Try Your Luck at the Carnival — But Don’t Expect to Win

Scientist explains why carnival games odds are stacked against you: Internet Scambusters #803

Carnival games are fun. And we should think of them as just that.

Because many of them are impossible to win and some are out-and-out scams, according to scientists Mark Rober.

In this week’s issue, we outline the findings of the ex-NASA scientist’s amusement park research and point to your best chances of winning.

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Let’s check out today’s…


Try Your Luck at the Carnival — But Don’t Expect to Win


If you play the lottery, you probably know you face incredible odds against winning.

That’s because lottery organizers tell you upfront. For example, the odds of winning the Powerball grand prize are 1 in 292.2 million.

But still, people continue to play.

The same goes when we play any game of chance. We know the odds are against us, but we still think “someone’s got to win.”

In some cases, winning plays are predetermined, as with slots at a casino.

And in other cases, the chances of winning are almost impossible because the game has been designed that way.

No one tells us the odds, but the chances of picking up that fluffy toy with a miniature crane grabber in the local supermarket or amusement arcade are almost zero. It looks easy but the machine and the way the toys are anchored work against you.

But still, we try.

Now, step into the carnival showground where you can try your luck with blunt darts, lightweight bean bags to hurl at weighted bottles, and hoops to throw over prizes that are just a bit too big to fit.

Well now, a scientist has taken the trouble to show just what a rip-off some carnival and amusement park booths really represent, notably the ring-toss.

Out of Reach

Former NASA scientist Mark Rober visited an amusement park in California to identify why so many prizes are, literally, out of reach.

He says:

“It’s no secret that carnivals exist to make money. To do that effectively, they employ a bunch of little tricks to make you over-estimate your chances of winning, in some cases to such an extent it’s basically a scam.”

For example, the basketball toss you see at a lot of carnivals is designed to fool you into thinking that a standard throw (which you’re pretty good at, right?) will be enough to land that giant panda.

But, in fact, the hoop was set a foot higher than a standard one, and the three-point line was four feet farther away than normal. But it was made to look nearer by clever positioning and sloping of a tarp behind it.

As Rober says:

“(I)f you have a deadly three-pointer locked into your muscle memory, you will tend to miss short, which is exactly what we saw a bunch.”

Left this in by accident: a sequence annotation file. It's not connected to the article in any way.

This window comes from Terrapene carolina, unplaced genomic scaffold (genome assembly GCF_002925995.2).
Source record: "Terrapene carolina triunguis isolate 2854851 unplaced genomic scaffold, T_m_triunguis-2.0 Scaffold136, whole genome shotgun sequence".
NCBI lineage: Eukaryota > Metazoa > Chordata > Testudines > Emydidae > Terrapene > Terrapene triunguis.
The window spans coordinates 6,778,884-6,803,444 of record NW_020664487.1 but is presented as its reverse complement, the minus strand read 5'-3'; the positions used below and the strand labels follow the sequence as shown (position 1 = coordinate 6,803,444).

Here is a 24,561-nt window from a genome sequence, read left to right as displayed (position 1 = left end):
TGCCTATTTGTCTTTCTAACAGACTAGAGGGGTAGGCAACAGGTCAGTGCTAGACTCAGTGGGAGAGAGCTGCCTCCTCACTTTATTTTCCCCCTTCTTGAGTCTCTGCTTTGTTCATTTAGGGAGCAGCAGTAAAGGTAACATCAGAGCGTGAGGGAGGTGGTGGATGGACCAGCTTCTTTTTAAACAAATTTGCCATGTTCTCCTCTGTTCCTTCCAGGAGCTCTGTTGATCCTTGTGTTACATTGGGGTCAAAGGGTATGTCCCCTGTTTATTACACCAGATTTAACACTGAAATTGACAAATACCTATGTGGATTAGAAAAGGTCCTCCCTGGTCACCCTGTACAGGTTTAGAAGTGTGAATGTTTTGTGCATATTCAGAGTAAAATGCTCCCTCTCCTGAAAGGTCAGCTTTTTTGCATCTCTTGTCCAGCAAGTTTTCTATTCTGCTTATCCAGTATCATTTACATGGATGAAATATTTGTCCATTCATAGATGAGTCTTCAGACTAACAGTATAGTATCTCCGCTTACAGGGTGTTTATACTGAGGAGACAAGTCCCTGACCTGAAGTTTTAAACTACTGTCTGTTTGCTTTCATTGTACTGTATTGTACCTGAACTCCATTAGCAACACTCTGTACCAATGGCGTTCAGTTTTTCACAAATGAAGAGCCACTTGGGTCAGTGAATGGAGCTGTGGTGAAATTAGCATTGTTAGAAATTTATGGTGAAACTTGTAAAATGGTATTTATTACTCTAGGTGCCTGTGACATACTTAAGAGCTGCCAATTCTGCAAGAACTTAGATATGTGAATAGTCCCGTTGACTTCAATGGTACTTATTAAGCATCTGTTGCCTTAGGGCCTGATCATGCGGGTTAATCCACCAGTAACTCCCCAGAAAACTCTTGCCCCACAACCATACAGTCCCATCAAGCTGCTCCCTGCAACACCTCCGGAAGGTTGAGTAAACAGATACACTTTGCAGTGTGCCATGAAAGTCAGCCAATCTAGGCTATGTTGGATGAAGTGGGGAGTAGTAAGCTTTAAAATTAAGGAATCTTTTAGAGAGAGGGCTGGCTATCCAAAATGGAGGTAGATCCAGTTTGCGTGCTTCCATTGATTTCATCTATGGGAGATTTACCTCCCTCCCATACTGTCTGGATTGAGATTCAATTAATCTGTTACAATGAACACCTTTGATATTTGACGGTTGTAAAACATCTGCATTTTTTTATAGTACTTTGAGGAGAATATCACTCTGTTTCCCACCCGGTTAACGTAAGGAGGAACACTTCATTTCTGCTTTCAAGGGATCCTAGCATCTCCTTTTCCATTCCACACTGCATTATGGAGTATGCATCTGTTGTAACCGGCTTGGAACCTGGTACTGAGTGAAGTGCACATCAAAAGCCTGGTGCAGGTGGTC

He estimates that an average carnival brings in around $20,000 from games on a good day. But very little goes out of the showground in prizes.

Rober and a group of volunteers tried 24 of those games with various levels of success.

They found many factors that distort players’ observations, making games seem easier than they are. An example would be the slanted design of a beer pong table, so that the balls bounce in a different direction than you expect.

Even if you win, you likely didn’t do as well as the carnival operators. Say that your chances of winning are 1 in 10 (which the operators never disclose) and playing costs a dollar a pop.

That means players collectively have to pay an average $10 for each win. But the prize, bought in bulk, probably cost around two or three dollars, leaving the operators with a healthy profit.

In an even more alarming case, the group found that a game that cost $1.50 to play only earned a prize (if you won) worth 45 cents!

Some games, Rober claims, are “borderline fraudulent” because they’re virtually impossible to win.

For instance, a game that required players to totally obliterate or remove a star from a piece of hanging paper by throwing darts at it, could not be successfully completed. As a scientist, he explains that Newton’s Third Law will not let you achieve your goal!

And in a ring throwing game, none of the 840 attempts the group monitored won a prize.

Best Chances

But it’s not all bad news (or bad luck). Rober’s research established which games offer the best chances of winning and which one players can improve their skills on.

His key piece of advice is:

“If you want the feeling of winning a game, do not stop at any booth that offers really big prizes.”

If the science behind his arguments interests you and you want to learn more, see Rober’s YouTube video: CARNIVAL SCAM SCIENCE- and how to win.

You’ll also find other fascinating videos from Rober and others exposing the scams behind many games, including arcade machines.

However, we don’t want to spoil the fun too much for you. As with all prize games, the attraction may be in thinking you managed to beat the odds. If that’s what motivates you at the carnival, knock yourself out!

Alert of the Week

Staying with YouTube, here’s an interesting video about another activity many of us consider to be a rip-off — the amount of money we pay for printer ink.

In this video, a former printer salesman explains how a $50 ink cartridge costs $1 to make. Of course, there’s a lot more to ink prices than that — such as the subsidized price you pay for the printer.

But still…

Here it is: Ink Cartridges Are A Scam.

That’s all for today — we’ll see you next week.